Line Of Duty star Alastair Natkiel ‘disappointed’ major scene was left out of BBC show

Alastair Natkiel has said he felt “disappointed” after a scene featuring his character Lee Banks opposite Adrian Dunbar’s Ted Hastings was not written into the BBC series’ script. The actor exclusively told Express.co.uk how he would have “loved” to perform the much talked about prison visit, which is referred to throughout series 6 but is never shown to audiences.

Speaking on how he found playing ruthless criminal Lee, who is related to organised crime mastermind Karl Banks, Alastair said: “I love playing villains, they sit quite comfortably with me. 

“I prefer darker edge roles, so yeah it was great, I’m drawn to the characters. He [Lee] doesn’t say a huge amount, but I felt from reading the script that he’s got a bit of a presence.”

However, his one regret was that a poignant scene that is mentioned on a number of occasions, was not played out in the crime show.

He continued: “When Hastings came to visit me and we didn’t see the scene, I was a bit disappointed, really, to be honest, from an actors point of view.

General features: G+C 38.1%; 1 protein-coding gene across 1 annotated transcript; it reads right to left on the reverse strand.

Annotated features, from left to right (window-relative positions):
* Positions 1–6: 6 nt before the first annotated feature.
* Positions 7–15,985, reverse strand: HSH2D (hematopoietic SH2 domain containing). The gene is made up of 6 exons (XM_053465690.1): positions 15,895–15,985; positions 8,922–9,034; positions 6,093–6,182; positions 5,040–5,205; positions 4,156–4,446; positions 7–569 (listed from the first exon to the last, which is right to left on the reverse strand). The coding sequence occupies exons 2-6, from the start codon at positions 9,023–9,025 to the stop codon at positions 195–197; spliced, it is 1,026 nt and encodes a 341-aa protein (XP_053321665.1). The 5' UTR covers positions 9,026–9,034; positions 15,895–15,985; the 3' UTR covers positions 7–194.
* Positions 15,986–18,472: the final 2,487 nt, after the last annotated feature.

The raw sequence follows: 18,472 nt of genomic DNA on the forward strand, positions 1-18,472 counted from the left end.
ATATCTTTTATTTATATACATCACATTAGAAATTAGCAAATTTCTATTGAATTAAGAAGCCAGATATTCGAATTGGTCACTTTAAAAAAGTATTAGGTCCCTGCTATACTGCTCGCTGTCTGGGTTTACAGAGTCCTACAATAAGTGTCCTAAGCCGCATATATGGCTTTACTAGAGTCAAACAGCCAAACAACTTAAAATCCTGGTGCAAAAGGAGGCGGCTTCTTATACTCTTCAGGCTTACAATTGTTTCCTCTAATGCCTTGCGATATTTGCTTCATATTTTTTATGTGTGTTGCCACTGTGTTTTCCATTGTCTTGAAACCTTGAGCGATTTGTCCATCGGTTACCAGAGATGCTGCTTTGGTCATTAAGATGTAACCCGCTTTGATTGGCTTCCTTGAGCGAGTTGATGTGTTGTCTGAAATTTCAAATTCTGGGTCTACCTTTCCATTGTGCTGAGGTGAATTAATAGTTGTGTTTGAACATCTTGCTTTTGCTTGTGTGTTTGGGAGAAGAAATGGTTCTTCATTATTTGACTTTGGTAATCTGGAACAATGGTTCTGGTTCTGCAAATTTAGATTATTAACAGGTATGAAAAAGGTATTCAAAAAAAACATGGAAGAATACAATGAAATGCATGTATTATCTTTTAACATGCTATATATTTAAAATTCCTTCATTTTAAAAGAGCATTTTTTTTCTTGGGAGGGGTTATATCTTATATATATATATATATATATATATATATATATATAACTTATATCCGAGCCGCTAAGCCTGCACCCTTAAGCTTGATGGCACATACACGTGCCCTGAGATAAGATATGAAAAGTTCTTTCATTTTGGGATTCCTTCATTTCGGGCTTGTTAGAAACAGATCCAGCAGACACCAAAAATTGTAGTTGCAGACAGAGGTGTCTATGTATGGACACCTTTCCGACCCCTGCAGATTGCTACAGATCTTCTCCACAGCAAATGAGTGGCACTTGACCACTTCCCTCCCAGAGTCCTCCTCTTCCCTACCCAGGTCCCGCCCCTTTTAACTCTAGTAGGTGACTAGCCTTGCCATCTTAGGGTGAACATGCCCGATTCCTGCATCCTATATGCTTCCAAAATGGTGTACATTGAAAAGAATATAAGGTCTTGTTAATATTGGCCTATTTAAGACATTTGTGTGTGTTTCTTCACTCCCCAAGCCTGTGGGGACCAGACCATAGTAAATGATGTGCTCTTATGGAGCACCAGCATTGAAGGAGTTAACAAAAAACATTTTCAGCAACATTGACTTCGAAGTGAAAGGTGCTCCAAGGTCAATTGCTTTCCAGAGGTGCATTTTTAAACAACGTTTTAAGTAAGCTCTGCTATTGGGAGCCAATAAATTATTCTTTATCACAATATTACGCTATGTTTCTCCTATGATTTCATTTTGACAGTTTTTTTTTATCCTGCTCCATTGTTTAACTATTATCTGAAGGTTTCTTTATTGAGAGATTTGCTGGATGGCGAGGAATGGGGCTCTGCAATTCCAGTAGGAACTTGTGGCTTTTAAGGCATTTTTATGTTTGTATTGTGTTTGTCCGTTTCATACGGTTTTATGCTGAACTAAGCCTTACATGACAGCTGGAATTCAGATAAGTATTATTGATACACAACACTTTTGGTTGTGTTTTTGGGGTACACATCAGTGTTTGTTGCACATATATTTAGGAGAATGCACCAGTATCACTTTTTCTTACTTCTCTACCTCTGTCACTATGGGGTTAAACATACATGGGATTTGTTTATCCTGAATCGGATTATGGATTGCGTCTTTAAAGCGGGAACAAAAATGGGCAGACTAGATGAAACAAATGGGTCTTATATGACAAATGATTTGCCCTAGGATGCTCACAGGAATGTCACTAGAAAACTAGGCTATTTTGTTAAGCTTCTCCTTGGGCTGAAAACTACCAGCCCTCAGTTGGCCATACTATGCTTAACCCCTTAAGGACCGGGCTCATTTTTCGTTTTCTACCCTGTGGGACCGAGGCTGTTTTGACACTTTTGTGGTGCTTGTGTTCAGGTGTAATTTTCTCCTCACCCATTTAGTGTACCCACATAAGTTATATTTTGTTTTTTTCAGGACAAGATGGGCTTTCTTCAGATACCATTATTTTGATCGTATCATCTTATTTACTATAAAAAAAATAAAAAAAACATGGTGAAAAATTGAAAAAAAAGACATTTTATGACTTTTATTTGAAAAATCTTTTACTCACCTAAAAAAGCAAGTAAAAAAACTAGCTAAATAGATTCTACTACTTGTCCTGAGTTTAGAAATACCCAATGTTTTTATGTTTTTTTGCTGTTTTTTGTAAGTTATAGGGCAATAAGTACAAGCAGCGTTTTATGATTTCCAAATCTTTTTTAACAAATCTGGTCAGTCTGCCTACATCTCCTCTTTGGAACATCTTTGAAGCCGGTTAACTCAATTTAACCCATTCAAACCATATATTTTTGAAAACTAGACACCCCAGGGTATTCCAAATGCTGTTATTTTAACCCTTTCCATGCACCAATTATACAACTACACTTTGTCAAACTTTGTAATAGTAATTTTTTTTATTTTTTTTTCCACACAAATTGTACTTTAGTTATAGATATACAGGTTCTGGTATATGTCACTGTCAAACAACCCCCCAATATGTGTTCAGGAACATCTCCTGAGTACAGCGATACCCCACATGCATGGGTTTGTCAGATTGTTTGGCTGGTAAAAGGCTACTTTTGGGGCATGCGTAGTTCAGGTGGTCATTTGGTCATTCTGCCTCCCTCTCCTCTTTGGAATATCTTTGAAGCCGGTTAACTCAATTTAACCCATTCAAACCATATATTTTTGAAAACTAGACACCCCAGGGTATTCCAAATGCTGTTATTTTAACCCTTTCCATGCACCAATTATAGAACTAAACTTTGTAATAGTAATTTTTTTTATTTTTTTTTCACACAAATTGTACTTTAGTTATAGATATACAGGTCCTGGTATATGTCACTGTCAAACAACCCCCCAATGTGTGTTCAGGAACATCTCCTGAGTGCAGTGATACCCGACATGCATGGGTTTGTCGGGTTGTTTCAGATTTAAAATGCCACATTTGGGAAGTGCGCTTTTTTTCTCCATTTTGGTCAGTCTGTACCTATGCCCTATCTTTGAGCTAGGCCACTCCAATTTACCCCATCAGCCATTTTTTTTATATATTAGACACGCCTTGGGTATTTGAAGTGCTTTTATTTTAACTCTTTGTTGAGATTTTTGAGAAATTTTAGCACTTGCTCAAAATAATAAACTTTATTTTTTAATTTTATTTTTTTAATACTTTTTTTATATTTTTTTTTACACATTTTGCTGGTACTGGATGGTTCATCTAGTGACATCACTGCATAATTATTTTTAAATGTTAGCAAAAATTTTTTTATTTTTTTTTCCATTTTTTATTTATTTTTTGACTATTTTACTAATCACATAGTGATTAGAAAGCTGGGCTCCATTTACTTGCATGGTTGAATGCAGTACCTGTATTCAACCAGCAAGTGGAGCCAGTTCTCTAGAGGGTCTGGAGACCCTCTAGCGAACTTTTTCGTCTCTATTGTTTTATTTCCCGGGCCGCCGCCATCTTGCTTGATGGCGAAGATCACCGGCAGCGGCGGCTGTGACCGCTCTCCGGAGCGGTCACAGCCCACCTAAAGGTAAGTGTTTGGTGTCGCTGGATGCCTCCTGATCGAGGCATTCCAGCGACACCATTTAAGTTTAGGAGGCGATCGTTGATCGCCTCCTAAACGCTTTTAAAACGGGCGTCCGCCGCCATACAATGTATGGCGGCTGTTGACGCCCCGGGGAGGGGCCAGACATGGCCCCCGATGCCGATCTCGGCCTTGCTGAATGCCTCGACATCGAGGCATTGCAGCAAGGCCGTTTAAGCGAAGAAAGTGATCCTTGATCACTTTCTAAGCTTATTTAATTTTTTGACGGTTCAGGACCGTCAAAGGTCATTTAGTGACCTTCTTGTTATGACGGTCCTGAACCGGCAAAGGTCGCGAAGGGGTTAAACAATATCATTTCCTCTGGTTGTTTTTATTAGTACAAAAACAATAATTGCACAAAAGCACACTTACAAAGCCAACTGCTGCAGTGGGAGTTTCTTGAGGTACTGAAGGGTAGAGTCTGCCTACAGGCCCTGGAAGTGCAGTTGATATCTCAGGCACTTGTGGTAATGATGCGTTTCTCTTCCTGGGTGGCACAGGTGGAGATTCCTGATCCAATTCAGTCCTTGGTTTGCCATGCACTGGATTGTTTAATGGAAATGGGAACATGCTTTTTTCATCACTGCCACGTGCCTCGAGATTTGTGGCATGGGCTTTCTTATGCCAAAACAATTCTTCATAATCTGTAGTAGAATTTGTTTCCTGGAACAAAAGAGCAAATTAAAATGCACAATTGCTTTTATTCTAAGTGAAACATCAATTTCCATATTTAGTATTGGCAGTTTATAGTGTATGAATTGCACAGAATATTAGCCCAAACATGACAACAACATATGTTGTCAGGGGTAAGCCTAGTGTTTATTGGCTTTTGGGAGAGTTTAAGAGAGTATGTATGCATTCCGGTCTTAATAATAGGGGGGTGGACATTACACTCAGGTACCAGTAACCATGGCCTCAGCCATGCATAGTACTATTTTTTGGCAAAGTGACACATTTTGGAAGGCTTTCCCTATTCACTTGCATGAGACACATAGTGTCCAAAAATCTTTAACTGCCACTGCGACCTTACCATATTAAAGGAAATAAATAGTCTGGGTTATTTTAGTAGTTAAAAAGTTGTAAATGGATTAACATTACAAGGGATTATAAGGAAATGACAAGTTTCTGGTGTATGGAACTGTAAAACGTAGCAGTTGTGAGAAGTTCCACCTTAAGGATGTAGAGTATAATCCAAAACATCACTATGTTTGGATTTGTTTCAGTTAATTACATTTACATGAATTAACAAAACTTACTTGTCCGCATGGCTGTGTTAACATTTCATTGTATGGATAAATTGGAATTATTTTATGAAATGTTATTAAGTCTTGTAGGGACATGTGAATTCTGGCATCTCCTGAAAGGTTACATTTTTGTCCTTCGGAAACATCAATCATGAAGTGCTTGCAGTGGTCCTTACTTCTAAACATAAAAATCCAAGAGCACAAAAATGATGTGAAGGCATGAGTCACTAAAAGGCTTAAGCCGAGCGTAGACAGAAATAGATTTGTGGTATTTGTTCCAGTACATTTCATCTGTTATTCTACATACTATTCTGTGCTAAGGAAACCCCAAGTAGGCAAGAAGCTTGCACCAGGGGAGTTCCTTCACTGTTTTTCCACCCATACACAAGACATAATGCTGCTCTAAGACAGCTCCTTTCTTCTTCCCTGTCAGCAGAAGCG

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The star explained how he was initially left baffled when his co-star and friend Nigel Boyle, who plays Detective Ian Buckells, had continued to urge him to read the ending of the series on multiple occasions.

When he eventually got around to learning how the season was going to end, Alastair was left completely stunned.

Opening up on his reaction to Detective Buckells being unveiled as the mystery leader of the OCG (Organised Crime Group), Alastair said: “I was like bl**dy hell, Nige. As soon as I read it I messaged him like, ‘Oh my god mate’.”

“He was like, ‘I know, this is bonkers’.

“So we had a big old chat about it, because obviously there was only a small handful of people that he could talk to about it. “

Nigel had only revealed his character’s true identity to a very small circle of people to ensure there would be no leaks ahead of the series’ dramatic ending.

Alastair continued: “I think he told his wife, and other than that I don’t think he told any other friends.

“So obviously with me being a friend of his in the cast, it was good for him to chat through stuff and talk through ideas and everything he needed to do to work on to put it together for himself as an actor.”


Daily Express

The Daily Express is a daily national middle-market tabloid newspaper in the United Kingdom. Published in London, it is the flagship of Express Newspapers, owned by publisher Reach plc. It was first published as a broadsheet in 1900 by Sir Arthur Pearson. Its sister paper, the Sunday Express, was launched in 1918.

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